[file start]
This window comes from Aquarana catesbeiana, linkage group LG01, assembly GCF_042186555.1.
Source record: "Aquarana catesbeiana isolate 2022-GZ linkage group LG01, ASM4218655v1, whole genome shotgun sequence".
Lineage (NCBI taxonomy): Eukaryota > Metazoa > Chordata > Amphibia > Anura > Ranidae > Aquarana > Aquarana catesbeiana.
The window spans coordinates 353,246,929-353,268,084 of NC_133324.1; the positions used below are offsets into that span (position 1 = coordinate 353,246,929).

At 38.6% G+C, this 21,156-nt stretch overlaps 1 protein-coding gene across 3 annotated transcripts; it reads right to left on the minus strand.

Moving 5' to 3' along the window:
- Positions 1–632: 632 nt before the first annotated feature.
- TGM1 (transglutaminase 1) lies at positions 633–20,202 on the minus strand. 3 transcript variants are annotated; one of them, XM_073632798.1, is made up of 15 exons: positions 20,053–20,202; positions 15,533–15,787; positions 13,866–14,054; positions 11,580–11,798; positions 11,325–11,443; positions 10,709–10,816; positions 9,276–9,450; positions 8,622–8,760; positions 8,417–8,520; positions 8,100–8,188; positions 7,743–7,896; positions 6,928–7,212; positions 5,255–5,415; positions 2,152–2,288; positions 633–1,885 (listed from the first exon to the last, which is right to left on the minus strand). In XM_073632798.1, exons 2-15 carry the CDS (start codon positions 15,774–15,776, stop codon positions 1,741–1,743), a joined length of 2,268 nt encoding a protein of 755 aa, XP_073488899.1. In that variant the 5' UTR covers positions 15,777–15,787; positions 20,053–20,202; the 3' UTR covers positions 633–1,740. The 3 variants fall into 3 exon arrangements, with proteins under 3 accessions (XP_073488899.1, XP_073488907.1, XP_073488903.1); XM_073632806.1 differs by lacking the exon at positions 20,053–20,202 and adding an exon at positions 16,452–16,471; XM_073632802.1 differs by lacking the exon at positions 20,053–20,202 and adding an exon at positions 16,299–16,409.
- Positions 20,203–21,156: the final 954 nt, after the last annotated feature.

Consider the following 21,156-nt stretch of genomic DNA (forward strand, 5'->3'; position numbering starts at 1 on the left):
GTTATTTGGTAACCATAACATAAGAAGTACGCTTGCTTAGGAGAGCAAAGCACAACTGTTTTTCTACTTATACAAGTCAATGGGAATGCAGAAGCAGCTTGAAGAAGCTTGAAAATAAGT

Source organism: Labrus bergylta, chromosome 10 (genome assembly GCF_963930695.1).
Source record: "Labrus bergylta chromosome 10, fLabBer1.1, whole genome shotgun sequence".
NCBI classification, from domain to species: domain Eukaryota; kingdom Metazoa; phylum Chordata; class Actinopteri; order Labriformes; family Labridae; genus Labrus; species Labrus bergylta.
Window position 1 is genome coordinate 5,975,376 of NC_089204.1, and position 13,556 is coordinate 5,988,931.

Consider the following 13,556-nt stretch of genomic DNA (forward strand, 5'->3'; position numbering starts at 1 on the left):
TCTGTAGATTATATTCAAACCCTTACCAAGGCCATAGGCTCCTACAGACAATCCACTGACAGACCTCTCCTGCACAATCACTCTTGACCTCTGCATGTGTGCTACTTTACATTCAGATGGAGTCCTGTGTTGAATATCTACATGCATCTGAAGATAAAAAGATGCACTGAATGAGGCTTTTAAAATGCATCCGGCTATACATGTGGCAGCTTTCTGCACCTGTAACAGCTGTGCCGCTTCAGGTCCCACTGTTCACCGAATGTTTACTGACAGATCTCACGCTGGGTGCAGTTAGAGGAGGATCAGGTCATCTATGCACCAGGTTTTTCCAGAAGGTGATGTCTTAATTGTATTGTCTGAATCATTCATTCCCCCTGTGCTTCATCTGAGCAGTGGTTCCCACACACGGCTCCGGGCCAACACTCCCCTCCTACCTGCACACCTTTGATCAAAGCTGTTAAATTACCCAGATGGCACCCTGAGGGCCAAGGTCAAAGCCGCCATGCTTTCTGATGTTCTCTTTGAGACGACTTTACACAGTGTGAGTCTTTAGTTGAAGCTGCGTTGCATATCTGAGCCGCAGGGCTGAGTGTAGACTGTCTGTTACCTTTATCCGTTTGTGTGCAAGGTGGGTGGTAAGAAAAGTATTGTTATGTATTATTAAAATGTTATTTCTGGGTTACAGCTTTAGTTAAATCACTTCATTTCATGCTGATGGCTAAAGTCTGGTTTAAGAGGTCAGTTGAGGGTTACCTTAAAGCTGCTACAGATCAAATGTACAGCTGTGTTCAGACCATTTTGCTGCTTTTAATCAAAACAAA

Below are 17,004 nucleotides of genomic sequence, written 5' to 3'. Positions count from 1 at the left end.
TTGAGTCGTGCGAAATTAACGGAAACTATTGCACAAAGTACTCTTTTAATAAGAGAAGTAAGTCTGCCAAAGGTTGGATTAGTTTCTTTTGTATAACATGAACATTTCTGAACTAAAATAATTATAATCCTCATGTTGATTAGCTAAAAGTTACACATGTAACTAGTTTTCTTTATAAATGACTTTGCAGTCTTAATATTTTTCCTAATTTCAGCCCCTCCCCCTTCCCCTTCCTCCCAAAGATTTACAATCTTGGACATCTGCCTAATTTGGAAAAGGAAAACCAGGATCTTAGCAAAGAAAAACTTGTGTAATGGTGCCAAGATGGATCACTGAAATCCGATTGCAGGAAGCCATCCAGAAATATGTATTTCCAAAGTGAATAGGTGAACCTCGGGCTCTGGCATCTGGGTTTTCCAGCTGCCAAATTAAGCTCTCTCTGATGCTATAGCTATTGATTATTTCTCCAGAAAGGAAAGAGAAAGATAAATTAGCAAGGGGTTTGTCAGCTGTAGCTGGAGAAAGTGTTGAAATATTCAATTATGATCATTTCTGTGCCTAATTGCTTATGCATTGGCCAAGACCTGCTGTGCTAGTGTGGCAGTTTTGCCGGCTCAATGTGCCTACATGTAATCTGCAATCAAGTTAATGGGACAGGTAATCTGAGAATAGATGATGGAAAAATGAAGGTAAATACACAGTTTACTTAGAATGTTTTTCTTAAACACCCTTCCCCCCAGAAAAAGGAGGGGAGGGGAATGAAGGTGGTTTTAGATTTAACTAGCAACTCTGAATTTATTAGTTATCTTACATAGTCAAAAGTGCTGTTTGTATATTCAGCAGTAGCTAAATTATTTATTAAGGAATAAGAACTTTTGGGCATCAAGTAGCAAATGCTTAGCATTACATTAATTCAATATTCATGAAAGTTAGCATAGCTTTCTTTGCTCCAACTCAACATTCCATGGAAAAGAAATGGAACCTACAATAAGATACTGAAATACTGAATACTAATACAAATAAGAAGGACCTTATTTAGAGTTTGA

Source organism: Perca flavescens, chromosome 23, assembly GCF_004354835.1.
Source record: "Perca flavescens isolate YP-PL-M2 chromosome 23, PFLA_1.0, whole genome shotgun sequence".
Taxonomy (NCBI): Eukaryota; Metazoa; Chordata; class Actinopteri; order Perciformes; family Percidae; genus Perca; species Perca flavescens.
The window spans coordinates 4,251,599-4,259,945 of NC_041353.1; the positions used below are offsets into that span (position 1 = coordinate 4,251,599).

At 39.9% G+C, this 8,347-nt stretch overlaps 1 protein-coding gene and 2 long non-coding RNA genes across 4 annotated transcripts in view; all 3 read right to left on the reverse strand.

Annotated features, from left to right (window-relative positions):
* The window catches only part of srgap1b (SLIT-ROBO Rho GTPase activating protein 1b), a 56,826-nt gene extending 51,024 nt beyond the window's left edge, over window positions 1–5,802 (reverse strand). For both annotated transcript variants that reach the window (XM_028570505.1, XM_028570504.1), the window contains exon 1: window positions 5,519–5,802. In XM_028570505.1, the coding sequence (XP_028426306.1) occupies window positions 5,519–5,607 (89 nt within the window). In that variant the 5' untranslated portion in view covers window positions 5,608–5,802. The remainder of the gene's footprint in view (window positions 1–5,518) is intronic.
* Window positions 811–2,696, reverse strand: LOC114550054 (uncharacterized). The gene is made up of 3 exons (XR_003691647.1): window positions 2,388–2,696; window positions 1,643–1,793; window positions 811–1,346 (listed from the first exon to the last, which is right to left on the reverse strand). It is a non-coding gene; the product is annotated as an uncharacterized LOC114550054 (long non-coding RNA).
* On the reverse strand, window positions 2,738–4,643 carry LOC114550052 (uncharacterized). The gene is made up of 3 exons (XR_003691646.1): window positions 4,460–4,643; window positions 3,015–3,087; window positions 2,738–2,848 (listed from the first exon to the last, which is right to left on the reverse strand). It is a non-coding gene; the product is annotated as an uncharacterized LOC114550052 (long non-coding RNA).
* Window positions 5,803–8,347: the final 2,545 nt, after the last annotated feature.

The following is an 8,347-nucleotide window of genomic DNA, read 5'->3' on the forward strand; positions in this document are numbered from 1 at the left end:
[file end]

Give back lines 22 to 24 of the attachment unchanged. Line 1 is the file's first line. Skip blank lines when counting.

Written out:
Taxonomy (NCBI): Eukaryota; Metazoa; Chordata; class Actinopteri; order Perciformes; family Percidae; genus Perca; species Perca flavescens.
The window spans coordinates 4,251,599-4,259,945 of NC_041353.1; the positions used below are offsets into that span (position 1 = coordinate 4,251,599).

At 39.9% G+C, this 8,347-nt stretch overlaps 1 protein-coding gene and 2 long non-coding RNA genes across 4 annotated transcripts in view; all 3 read right to left on the reverse strand.